Adams County: The Keystone of a Major East Coast Digital Connection

By Marty Qually, Adams County Commissioner

Digital infrastructure is vital to all businesses today; it is considered an essential service such as electric, water, sewer, etc. Adams County’s key location in the Mid-Atlantic corridor places us firmly in the middle of an extensive project designed to upgrade our region’s digital assets. ACEDC welcomes guest columnist Adams County Commissioner Marty Qually to explain the value of this project to Adams County. 

This article was originally published in the Gettysburg Times, March 10, 2016.

In 1999 I landed my first job by e-mail. It felt like I had entered a new professional world. By 2013, my family had three devices that connected to the internet. Now we have 17! To say that our reliance on the internet has increased dramatically in three years is stating the obvious.

Like my family, Adams County is reaching a point where our digital infrastructure needs an upgrade. Recently I received some exciting news about a regional internet company and the PA Department of Community and Economic Development (DCED), working together to help eastern and south-central PA catch up to the rest of the world.

United Fiber and Data (UFD), a York-based digital infrastructure company, is asking local business and community leaders to support plans to upgrade our digital infrastructure. UFD is in the process of running a high-capacity data line from New York City to Ashburn VA—the two largest data hubs on the east coast. These two cities have the highest concentration of IT, telecommunications, biotech, federal government, and international organization infrastructure on the east coast and are critical communication centers to Europe.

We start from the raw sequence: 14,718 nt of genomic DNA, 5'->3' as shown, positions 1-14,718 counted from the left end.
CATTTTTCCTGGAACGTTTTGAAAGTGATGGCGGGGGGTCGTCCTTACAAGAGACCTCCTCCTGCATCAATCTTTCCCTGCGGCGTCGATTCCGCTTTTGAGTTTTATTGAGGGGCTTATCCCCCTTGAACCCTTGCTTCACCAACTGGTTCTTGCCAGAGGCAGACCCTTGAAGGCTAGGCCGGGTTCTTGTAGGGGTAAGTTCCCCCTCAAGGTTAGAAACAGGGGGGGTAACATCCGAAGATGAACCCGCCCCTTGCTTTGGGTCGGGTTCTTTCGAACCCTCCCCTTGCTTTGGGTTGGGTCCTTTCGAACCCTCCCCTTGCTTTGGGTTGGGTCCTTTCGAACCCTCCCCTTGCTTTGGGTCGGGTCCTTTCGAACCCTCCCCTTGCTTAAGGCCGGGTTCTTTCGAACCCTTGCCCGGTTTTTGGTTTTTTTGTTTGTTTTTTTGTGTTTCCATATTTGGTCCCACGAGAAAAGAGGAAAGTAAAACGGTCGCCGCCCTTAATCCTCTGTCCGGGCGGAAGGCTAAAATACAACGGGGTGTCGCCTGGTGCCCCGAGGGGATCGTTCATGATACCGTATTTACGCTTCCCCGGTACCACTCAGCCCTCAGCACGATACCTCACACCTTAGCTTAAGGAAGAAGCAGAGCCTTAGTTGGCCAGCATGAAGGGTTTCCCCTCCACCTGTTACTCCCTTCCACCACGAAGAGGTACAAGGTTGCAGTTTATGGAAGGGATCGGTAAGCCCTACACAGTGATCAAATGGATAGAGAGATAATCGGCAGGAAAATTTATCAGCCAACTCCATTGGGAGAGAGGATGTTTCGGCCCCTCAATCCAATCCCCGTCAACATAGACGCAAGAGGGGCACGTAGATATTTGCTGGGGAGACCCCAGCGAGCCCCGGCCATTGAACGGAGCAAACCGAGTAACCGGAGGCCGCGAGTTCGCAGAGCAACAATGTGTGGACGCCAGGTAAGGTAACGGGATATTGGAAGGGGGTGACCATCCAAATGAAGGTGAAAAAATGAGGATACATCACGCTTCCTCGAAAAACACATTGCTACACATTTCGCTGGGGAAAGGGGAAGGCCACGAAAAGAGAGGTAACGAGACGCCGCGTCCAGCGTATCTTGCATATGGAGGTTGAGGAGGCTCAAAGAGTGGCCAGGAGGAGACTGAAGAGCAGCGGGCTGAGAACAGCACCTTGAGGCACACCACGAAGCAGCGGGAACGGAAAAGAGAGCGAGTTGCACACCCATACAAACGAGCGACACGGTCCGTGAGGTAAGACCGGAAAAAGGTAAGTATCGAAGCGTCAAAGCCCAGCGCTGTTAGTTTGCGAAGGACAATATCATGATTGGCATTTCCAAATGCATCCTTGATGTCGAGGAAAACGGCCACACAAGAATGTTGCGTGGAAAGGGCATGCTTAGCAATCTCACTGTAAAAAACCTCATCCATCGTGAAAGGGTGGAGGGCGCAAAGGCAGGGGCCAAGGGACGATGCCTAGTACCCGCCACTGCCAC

This new line running through PA will act as both an upgrade to current lines and a new level of geographic security for the entire network. What benefits could this new line bring to Adams County? Lower internet cost, improved home values, better education, new businesses, and improvements to the current business community—for starters.

Each of us pays a portion of our internet bill for a set amount of data. That data does not move from your device directly to the internet; instead it travels through a series of lines until it reaches a data hub, such as New York or Ashburn. The more lines it travels through, the more “tolls” are added by each carrier. If this new line is created it will dramatically decrease the number of lines or carriers that add fees.

Imagine trying to sell a house that’s not connected to electricity or sewer lines; your value would be much lower than the same house with these services. Likewise, houses and businesses with high-speed internet are valued higher than those without, especially for those interested in telecommuting to Baltimore or Washington, D.C.

Our economy is a digital economy. Fruit growers communicate with overseas buyers, tourism destinations use internet marketing, manufacturers are increasingly computerized. Adams County needs to keep our digital infrastructure strong and that means investigating and guiding UFD’s plans.

By the end of 2016, UFD will connect New York with Ashburn, and while the path will go through both Hanover, PA and Frederick, MD, the exact path between the two is still unknown but is sure to travel through Adams County. As a community, it is up to us to guide that path. In order to assist UFD, DCED has provided grant funds to facilitate the surveying of local businesses and residents. They are asking questions as simple as “Please describe your organization’s current use of information technology (computers, networked devices, information applications, Internet service).”

(The original article included a link to the survey here.)

For more information, check Gigabit FAQs. UFD will hold a follow-up meeting to discuss survey results at the HACC Gettysburg campus on April 21 at 1:30 pm. Thank you for considering this project and its implications for Adams County’s future.

 

 

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